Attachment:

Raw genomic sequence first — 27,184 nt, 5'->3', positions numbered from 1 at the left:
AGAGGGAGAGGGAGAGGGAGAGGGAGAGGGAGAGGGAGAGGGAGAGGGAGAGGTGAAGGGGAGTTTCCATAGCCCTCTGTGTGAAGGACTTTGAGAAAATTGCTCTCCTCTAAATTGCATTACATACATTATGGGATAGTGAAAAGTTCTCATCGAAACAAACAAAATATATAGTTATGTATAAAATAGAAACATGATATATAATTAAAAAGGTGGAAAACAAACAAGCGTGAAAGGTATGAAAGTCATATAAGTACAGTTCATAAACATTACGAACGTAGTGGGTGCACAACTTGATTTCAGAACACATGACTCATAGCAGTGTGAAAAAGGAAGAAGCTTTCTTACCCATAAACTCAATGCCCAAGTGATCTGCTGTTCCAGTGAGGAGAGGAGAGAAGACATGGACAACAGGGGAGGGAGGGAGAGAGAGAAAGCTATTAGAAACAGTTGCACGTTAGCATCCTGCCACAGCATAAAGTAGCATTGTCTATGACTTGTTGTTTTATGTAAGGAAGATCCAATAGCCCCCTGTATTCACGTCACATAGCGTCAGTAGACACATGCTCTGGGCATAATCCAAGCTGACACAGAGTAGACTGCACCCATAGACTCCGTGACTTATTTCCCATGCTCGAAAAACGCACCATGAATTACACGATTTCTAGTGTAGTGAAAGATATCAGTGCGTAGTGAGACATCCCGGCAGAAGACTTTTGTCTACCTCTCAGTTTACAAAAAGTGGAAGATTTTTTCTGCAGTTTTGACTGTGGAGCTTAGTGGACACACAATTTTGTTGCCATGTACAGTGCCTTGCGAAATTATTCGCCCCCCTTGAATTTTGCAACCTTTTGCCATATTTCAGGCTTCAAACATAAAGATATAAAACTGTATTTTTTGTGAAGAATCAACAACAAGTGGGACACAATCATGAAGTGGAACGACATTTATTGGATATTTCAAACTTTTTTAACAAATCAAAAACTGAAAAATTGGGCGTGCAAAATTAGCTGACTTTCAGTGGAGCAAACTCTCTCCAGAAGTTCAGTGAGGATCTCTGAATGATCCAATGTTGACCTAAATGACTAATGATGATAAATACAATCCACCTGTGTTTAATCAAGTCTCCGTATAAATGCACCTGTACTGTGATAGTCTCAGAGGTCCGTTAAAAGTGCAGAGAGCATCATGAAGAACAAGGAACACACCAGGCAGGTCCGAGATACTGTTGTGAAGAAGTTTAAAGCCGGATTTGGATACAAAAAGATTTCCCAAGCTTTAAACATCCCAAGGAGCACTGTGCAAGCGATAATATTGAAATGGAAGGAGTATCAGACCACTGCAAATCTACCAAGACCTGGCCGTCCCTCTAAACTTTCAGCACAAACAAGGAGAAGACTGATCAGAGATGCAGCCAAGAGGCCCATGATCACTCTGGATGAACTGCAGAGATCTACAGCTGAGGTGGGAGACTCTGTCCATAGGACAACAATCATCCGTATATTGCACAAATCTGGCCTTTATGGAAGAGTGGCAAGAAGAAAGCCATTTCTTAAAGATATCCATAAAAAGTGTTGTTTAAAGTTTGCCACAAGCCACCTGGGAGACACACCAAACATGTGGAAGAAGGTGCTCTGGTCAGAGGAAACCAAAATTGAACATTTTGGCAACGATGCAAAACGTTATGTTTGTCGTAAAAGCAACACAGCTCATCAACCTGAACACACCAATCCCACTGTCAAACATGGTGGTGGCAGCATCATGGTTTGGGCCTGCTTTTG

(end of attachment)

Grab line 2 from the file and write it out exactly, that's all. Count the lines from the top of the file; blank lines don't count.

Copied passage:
AGAGGGAGAGGGAGAGGGAGAGGGAGAGGGAGAGGGAGAGGGAGAGGGAGAGGTGAAGGGGAGTTTCCATAGCCCTCTGTGTGAAGGACTTTGAGAAAATTGCTCTCCTCTAAATTGCATTACATACATTATGGGATAGTGAAAAGTTCTCATCGAAACAAACAAAATATATAGTTATGTATAAAATAGAAACATGATATATAATTAAAAAGGTGGAAAACAAACAAGCGTGAAAGGTATGAAAGTCATATAAGTACAGTTCATAAACATTACGAACGTAGTGGGTGCACAACTTGATTTCAGAACACATGACTCATAGCAGTGTGAAAAAGGAAGAAGCTTTCTTACCCATAAACTCAATGCCCAAGTGATCTGCTGTTCCAGTGAGGAGAGGAGAGAAGACATGGACAACAGGGGAGGGAGGGAGAGAGAGAAAGCTATTAGAAACAGTTGCACGTTAGCATCCTGCCACAGCATAAAGTAGCATTGTCTATGACTTGTTGTTTTATGTAAGGAAGATCCAATAGCCCCCTGTATTCACGTCACATAGCGTCAGTAGACACATGCTCTGGGCATAATCCAAGCTGACACAGAGTAGACTGCACCCATAGACTCCGTGACTTATTTCCCATGCTCGAAAAACGCACCATGAATTACACGATTTCTAGTGTAGTGAAAGATATCAGTGCGTAGTGAGACATCCCGGCAGAAGACTTTTGTCTACCTCTCAGTTTACAAAAAGTGGAAGATTTTTTCTGCAGTTTTGACTGTGGAGCTTAGTGGACACACAATTTTGTTGCCATGTACAGTGCCTTGCGAAATTATTCGCCCCCCTTGAATTTTGCAACCTTTTGCCATATTTCAGGCTTCAAACATAAAGATATAAAACTGTATTTTTTGTGAAGAATCAACAACAAGTGGGACACAATCATGAAGTGGAACGACATTTATTGGATATTTCAAACTTTTTTAACAAATCAAAAACTGAAAAATTGGGCGTGCAAAATTAGCTGACTTTCAGTGGAGCAAACTCTCTCCAGAAGTTCAGTGAGGATCTCTGAATGATCCAATGTTGACCTAAATGACTAATGATGATAAATACAATCCACCTGTGTTTAATCAAGTCTCCGTATAAATGCACCTGTACTGTGATAGTCTCAGAGGTCCGTTAAAAGTGCAGAGAGCATCATGAAGAACAAGGAACACACCAGGCAGGTCCGAGATACTGTTGTGAAGAAGTTTAAAGCCGGATTTGGATACAAAAAGATTTCCCAAGCTTTAAACATCCCAAGGAGCACTGTGCAAGCGATAATATTGAAATGGAAGGAGTATCAGACCACTGCAAATCTACCAAGACCTGGCCGTCCCTCTAAACTTTCAGCACAAACAAGGAGAAGACTGATCAGAGATGCAGCCAAGAGGCCCATGATCACTCTGGATGAACTGCAGAGATCTACAGCTGAGGTGGGAGACTCTGTCCATAGGACAACAATCATCCGTATATTGCACAAATCTGGCCTTTATGGAAGAGTGGCAAGAAGAAAGCCATTTCTTAAAGATATCCATAAAAAGTGTTGTTTAAAGTTTGCCACAAGCCACCTGGGAGACACACCAAACATGTGGAAGAAGGTGCTCTGGTCAGAGGAAACCAAAATTGAACATTTTGGCAACGATGCAAAACGTTATGTTTGTCGTAAAAGCAACACAGCTCATCAACCTGAACACACCAATCCCACTGTCAAACATGGTGGTGGCAGCATCATGGTTTGGGCCTGCTTTTG